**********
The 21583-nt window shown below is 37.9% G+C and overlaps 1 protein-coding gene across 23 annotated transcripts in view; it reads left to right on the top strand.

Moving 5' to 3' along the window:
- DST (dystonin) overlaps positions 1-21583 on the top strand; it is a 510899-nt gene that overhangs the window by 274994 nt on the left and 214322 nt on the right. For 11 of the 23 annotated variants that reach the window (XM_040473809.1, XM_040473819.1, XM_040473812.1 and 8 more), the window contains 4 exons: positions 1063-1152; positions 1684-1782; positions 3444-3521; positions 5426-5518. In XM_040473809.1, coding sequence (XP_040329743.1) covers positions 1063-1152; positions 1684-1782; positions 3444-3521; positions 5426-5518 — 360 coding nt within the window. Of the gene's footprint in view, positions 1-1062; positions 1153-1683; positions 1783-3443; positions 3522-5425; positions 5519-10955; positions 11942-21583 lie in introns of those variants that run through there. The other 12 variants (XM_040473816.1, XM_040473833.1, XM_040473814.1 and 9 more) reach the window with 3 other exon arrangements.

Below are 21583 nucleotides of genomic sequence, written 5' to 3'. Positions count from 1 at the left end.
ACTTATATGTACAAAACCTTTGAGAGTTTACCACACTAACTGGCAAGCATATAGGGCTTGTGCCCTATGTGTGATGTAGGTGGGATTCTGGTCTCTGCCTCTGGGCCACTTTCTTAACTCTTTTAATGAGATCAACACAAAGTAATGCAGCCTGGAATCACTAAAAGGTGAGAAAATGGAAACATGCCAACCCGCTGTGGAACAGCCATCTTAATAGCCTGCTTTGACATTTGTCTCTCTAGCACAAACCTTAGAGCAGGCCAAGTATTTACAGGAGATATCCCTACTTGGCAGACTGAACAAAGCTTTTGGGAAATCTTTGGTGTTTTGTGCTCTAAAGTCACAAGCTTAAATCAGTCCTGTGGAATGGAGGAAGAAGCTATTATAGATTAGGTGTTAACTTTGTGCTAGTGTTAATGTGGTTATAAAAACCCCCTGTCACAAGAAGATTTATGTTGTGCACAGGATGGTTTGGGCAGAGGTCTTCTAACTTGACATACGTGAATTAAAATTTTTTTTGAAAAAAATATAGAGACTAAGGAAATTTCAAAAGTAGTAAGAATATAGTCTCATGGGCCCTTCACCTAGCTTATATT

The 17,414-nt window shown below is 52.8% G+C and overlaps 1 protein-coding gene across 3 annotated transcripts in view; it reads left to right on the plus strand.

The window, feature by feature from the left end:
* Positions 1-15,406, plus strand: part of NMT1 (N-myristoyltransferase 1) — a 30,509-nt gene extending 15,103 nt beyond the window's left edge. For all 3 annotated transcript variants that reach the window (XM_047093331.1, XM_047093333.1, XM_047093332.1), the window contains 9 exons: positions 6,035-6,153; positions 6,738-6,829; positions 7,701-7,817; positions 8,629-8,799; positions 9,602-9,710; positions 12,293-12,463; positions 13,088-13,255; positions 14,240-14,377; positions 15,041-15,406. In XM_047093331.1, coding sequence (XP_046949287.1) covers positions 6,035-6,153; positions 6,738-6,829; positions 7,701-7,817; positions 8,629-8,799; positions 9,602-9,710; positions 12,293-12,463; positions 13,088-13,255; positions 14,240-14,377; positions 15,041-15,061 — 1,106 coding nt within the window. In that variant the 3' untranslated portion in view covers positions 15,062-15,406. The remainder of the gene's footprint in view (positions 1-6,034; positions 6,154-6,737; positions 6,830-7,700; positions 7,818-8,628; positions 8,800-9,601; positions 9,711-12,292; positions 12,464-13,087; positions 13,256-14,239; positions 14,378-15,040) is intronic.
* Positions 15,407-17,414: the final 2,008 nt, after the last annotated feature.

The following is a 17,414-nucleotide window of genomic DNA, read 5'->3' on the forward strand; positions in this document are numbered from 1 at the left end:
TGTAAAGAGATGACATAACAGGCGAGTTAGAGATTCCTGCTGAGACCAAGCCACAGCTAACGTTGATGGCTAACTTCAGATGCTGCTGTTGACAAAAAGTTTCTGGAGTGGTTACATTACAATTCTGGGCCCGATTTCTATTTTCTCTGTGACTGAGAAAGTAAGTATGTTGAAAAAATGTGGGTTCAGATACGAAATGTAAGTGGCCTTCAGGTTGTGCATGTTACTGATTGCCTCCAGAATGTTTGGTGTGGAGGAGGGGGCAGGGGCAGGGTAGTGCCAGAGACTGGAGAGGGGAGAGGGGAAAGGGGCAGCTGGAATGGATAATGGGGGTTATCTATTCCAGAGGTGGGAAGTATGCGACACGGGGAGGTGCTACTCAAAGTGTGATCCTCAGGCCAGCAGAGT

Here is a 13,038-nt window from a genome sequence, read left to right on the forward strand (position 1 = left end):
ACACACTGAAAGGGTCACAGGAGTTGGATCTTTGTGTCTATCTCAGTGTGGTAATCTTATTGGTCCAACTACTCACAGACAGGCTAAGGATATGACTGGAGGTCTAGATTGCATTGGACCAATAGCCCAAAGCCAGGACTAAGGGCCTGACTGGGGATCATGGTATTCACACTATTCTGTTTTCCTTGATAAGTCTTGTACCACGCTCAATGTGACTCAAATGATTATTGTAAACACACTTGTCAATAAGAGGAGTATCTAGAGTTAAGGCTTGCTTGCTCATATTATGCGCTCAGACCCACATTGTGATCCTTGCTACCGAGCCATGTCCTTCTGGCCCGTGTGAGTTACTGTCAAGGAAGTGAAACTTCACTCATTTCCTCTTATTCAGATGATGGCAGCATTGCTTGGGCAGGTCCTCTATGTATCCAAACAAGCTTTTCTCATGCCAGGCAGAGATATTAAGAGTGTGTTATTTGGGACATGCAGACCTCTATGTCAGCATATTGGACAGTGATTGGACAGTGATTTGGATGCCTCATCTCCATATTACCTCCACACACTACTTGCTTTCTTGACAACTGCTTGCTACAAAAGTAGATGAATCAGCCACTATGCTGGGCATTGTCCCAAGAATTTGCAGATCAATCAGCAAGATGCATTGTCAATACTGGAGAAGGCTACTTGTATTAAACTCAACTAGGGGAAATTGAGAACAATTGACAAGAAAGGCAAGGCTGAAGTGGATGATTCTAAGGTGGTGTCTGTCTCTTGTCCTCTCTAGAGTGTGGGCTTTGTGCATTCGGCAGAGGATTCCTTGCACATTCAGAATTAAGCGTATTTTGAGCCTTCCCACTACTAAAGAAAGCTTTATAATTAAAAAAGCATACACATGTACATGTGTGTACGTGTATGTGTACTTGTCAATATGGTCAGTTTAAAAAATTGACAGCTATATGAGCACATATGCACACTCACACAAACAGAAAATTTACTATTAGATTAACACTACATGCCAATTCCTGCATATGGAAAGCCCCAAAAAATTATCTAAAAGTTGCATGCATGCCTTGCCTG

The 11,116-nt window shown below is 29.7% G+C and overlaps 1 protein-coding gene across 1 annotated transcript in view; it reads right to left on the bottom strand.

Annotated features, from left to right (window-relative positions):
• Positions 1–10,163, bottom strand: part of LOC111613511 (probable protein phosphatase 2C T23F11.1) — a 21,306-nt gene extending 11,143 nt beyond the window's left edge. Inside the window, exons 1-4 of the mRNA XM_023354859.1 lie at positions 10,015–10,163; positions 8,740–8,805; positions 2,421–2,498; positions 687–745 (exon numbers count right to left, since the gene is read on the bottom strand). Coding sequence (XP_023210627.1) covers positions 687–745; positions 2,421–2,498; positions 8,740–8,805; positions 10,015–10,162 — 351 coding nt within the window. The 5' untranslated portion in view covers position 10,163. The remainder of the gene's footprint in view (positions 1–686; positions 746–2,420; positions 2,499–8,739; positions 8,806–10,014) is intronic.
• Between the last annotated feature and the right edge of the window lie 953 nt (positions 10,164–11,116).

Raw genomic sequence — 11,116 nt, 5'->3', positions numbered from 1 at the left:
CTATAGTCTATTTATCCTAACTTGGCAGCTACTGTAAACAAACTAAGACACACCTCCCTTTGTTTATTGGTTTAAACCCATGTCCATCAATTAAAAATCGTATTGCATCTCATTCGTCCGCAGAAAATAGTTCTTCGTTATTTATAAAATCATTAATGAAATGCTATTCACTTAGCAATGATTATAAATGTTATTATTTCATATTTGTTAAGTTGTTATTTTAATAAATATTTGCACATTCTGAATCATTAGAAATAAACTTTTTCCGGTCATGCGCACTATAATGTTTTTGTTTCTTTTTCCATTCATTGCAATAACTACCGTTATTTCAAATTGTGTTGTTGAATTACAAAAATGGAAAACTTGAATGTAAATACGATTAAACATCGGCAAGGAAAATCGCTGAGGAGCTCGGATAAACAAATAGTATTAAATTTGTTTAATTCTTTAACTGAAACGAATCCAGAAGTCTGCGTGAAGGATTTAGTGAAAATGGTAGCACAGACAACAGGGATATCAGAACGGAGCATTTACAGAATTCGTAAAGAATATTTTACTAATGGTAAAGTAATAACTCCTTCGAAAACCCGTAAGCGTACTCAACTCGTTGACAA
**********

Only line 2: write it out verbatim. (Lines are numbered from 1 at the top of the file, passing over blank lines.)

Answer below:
Moving 5' to 3' along the window: